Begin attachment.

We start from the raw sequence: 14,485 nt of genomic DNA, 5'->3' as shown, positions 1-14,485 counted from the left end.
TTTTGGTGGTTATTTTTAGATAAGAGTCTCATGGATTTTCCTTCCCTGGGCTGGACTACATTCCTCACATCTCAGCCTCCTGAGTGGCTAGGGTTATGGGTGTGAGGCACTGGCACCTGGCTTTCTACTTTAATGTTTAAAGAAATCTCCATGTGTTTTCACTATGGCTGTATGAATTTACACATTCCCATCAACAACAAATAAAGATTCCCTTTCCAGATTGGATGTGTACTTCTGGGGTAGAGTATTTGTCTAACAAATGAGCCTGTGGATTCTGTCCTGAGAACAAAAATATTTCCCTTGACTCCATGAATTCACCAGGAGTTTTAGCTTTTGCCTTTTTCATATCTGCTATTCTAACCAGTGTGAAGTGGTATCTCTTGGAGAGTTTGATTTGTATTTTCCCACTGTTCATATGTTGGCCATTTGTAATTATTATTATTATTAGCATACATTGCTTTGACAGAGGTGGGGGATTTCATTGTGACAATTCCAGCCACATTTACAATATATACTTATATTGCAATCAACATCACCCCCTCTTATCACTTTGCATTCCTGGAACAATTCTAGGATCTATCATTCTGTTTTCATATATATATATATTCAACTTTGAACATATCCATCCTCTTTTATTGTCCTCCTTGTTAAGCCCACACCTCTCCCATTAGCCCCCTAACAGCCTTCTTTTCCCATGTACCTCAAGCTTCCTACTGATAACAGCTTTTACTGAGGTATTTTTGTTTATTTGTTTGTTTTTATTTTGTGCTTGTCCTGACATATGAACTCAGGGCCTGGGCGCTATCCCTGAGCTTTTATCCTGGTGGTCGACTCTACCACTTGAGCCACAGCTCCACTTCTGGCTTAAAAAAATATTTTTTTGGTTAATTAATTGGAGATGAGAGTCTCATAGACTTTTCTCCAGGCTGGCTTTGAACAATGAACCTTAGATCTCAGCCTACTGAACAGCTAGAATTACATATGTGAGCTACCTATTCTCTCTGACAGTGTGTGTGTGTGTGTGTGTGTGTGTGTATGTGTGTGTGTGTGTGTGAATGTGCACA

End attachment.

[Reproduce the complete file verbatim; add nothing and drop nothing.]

We start from the raw sequence: 14,485 nt of genomic DNA, 5'->3' as shown, positions 1-14,485 counted from the left end.
TTTTGGTGGTTATTTTTAGATAAGAGTCTCATGGATTTTCCTTCCCTGGGCTGGACTACATTCCTCACATCTCAGCCTCCTGAGTGGCTAGGGTTATGGGTGTGAGGCACTGGCACCTGGCTTTCTACTTTAATGTTTAAAGAAATCTCCATGTGTTTTCACTATGGCTGTATGAATTTACACATTCCCATCAACAACAAATAAAGATTCCCTTTCCAGATTGGATGTGTACTTCTGGGGTAGAGTATTTGTCTAACAAATGAGCCTGTGGATTCTGTCCTGAGAACAAAAATATTTCCCTTGACTCCATGAATTCACCAGGAGTTTTAGCTTTTGCCTTTTTCATATCTGCTATTCTAACCAGTGTGAAGTGGTATCTCTTGGAGAGTTTGATTTGTATTTTCCCACTGTTCATATGTTGGCCATTTGTAATTATTATTATTATTAGCATACATTGCTTTGACAGAGGTGGGGGATTTCATTGTGACAATTCCAGCCACATTTACAATATATACTTATATTGCAATCAACATCACCCCCTCTTATCACTTTGCATTCCTGGAACAATTCTAGGATCTATCATTCTGTTTTCATATATATATATATTCAACTTTGAACATATCCATCCTCTTTTATTGTCCTCCTTGTTAAGCCCACACCTCTCCCATTAGCCCCCTAACAGCCTTCTTTTCCCATGTACCTCAAGCTTCCTACTGATAACAGCTTTTACTGAGGTATTTTTGTTTATTTGTTTGTTTTTATTTTGTGCTTGTCCTGACATATGAACTCAGGGCCTGGGCGCTATCCCTGAGCTTTTATCCTGGTGGTCGACTCTACCACTTGAGCCACAGCTCCACTTCTGGCTTAAAAAAATATTTTTTTGGTTAATTAATTGGAGATGAGAGTCTCATAGACTTTTCTCCAGGCTGGCTTTGAACAATGAACCTTAGATCTCAGCCTACTGAACAGCTAGAATTACATATGTGAGCTACCTATTCTCTCTGACAGTGTGTGTGTGTGTGTGTGTGTGTGTGTATGTGTGTGTGTGTGTGTGAATGTGCACA